|Level 2 - Remind them you’re here
|The practice may have downsized or had to reduce services temporarily. There may be new protocols or processes causing further delays. Sales should ensure these customers know you’re here for them, but don't spend significant time in trying to achieve the pre-COVID volume right now. Marketing may be able to take on more touchpoints for the time being until there is a sense that they can proceed with cases or appointments.
|Level 3 - Support the momentum
|Sales should check in with these customers to gauge their current level of interest and ability to implement the product. Understand if there are other roadblocks due to the pandemic. If there aren’t, sales should continue forward to engage and close these customers. If there are roadblocks beyond the provider’s control, let marketing assume more of the burden of ongoing touchpoints until the internal barriers are removed.
|Level 4 - Educate and empathize
|It may be hard to capture the attention of potential customers right now. The best strategy here might be slow and steady, but consistent. Think through how to leverage digital tactics to build awareness. Rely heavily on marketing to engage these leads. A mix of content that is educational, engaging, acknowledges the current challenges, and product-specific is appropriate.
If this framework feels like it cannot be tailored to your business, exploring the below questions may be sufficient to help drive appropriate customer prioritization.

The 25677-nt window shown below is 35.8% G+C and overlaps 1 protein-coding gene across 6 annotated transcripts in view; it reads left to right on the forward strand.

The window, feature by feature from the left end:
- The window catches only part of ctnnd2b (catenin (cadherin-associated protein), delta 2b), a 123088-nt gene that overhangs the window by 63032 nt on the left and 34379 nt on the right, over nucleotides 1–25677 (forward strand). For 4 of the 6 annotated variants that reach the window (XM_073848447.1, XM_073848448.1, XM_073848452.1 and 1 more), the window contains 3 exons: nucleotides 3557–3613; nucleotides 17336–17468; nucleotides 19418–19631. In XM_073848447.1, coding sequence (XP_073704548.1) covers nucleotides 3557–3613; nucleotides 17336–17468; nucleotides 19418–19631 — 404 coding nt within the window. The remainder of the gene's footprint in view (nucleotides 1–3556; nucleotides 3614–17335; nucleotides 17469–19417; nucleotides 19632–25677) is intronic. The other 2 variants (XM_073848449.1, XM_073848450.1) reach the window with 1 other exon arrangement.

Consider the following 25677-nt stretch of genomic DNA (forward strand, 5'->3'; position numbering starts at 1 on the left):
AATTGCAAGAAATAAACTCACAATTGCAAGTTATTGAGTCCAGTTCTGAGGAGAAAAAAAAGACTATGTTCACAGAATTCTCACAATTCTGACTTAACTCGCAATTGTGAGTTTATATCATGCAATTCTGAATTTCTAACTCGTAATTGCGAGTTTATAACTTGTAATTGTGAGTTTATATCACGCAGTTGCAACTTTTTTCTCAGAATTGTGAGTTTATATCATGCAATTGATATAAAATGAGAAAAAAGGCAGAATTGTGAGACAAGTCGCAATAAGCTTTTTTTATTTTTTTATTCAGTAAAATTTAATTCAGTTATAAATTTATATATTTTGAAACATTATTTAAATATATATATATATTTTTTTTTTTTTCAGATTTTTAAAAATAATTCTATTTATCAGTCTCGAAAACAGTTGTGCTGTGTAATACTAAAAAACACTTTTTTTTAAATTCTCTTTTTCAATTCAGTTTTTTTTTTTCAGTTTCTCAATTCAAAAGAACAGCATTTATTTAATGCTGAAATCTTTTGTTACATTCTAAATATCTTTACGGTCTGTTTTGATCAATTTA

Questions to answer:
- Which customers need us first, and why? Does that align with our previous way of prioritizing and segmenting?
- What other confounding challenges are going on in our customers’ practices that might make them need us more or less right now?
- Which customers are too bogged down with the aftermath to listen right now? Should we change our message?
- How is our sales team's time best utilized, and how can marketing support them to be more effective and efficient?
- Given the behavioral shifts the past couple months, and the greater tendency to be online and conducting virtual meetings, what tactics should we revisit and who should lead them (sales or marketing)?
Providers have limited mindshare to capture during this time because they’re navigating a tremendous amount of work, emotional stress, and limited resources. Try to ensure your sales and marketing teams are in lockstep and taking customer acuity into account. This will give you a better chance of supporting the right customers when they need you the most. Customer service during this time will leave a lasting impression.
Need Marketing Help?
Grey Matter Marketing is a full-service, award-winning PR and marketing agency working exclusively with healthcare companies. We deliver the expertise and experience so clients can make better business decisions and see better business results. Contact us and let us help you create more effective outreach strategies during this unprecedented time.